It’s slightly unfortunate, though I do love learning new building techniques, because my real focus right now needs to be developing the ECV plan and getting a contract finished for Hemendra’s firm. I can be nice having a side project, but Cal, who is the expert in Aquaponics, is leaving in about a month, so time could potentially become an issue. I’ll post photos of the system when we have it up and running (hopefully in about 2 weeks).

Lastly, I thought I’d post on here my last dozen or so Instagram photos, since I’m far better at keeping my Instagram updated than this blog.

Back.

Back.

Man Kumari has a successful harvest from our land of Bogate fruit, which tastes a lot like grapefruit but is a fair amount larger.

Man Kumari has a successful harvest from our land of Bogate fruit, which tastes a lot like grapefruit but is a fair amount larger.

Rammed earth fence looking good and completely unaffected by the monsoon rains!

Rammed earth fence looking good and completely unaffected by the monsoon rains!

got hay?

got hay?

Laxmin smoothing some of the edge on our new Aquaponics structure..!

Laxmin smoothing some of the edge on our new Aquaponics structure..!

Adding to my collection of amazing Nepali moths…

Adding to my collection of amazing Nepali moths…

A golden treat inside.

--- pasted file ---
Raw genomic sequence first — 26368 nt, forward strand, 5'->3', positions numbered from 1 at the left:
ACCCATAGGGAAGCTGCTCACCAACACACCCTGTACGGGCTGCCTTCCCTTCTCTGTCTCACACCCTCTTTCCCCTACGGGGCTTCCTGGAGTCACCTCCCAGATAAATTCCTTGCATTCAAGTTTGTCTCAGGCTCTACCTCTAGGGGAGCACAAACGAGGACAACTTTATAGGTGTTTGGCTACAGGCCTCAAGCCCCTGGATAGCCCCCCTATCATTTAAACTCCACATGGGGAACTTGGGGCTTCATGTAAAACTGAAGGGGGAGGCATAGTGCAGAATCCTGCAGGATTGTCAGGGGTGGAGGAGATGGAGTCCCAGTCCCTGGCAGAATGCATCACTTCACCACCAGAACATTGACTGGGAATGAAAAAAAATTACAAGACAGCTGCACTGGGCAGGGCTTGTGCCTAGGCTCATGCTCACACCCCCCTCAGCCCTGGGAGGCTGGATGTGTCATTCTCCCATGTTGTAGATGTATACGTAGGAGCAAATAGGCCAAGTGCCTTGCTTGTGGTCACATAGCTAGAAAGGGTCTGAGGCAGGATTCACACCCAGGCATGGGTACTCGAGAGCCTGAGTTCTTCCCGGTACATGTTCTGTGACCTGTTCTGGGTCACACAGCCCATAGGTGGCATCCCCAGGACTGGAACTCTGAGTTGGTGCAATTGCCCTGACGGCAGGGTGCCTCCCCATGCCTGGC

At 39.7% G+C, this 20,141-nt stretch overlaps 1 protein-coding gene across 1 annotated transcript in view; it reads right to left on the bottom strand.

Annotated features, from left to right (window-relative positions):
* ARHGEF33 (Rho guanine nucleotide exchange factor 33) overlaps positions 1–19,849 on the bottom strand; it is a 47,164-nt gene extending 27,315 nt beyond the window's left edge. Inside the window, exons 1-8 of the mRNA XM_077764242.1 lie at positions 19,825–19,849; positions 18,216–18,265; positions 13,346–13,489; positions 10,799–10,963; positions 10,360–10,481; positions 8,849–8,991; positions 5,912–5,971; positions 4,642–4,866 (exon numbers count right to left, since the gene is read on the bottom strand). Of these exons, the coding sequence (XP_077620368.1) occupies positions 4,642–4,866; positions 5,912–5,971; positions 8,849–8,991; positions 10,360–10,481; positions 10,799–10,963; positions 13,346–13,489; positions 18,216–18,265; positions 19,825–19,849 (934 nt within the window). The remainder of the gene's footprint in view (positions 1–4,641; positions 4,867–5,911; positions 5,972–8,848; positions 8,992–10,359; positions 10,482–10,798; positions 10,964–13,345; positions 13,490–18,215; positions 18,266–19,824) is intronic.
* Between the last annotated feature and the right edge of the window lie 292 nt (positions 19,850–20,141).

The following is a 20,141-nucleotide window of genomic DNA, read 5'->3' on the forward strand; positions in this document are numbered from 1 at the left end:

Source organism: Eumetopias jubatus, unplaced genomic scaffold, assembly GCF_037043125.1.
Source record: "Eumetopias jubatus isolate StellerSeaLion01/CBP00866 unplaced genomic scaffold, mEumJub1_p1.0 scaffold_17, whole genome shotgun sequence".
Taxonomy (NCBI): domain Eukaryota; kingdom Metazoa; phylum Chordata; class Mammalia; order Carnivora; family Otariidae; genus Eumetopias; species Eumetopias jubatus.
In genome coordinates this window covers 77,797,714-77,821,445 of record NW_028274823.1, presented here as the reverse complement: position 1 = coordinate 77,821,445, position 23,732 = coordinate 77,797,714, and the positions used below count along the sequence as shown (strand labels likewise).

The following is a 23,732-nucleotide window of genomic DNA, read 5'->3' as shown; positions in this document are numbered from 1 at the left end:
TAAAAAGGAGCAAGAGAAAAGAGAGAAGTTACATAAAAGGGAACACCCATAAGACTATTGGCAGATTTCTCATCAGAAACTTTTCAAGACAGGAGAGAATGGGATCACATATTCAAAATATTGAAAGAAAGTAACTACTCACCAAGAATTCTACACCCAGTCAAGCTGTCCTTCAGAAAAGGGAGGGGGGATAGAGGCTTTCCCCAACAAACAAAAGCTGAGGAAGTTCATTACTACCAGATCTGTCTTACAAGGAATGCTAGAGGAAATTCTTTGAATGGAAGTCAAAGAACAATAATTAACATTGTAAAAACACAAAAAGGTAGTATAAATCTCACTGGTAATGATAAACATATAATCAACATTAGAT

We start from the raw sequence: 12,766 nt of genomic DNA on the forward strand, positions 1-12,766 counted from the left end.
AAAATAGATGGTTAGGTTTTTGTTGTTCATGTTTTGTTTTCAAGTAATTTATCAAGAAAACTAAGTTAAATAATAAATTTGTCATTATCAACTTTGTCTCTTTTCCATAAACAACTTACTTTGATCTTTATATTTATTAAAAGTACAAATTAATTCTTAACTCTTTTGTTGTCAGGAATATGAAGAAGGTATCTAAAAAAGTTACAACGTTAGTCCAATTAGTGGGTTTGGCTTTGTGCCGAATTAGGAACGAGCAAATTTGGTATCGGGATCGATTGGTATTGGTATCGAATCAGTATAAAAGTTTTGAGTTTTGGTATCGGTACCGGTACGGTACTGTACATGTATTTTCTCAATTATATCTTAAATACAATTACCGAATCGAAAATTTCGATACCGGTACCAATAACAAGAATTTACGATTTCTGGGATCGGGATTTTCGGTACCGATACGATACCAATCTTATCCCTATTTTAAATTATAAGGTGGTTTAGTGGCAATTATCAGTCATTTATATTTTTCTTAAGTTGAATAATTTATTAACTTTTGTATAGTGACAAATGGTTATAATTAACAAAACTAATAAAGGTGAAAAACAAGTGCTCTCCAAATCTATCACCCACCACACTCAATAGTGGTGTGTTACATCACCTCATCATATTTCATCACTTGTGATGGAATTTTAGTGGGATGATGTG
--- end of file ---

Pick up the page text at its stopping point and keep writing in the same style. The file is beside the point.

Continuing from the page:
A golden treat inside.

This morning’s chartered flight to Pokhara.

This morning’s chartered flight to Pokhara.

My newest Nepali moth. Groton colors!

My newest Nepali moth. Groton colors!

Entrance to the pizza temple.

Entrance to the pizza temple.

The entrance to our vocational campus, lit up at night by multi-color LED stripping.

The entrance to our vocational campus, lit up at night by multi-color LED stripping.

The office to-do list.

The office to-do list.

Our grandmother goat is pregnant from an encounter this summer. Some of our staff brought down a billy goat from the mountains while I was gone in the US this summer and he did the deed. She’s way too old and weak from giving birth just 7 months ago, so I’m pretty worried she’s not going to survive. Healthy pregnancies make a goat look wide, whereas Baje Bakri’s chest is just sagging. I’m doing what I can - feeding her special leaves and grains - but we’ll just have to hope she can tough it out.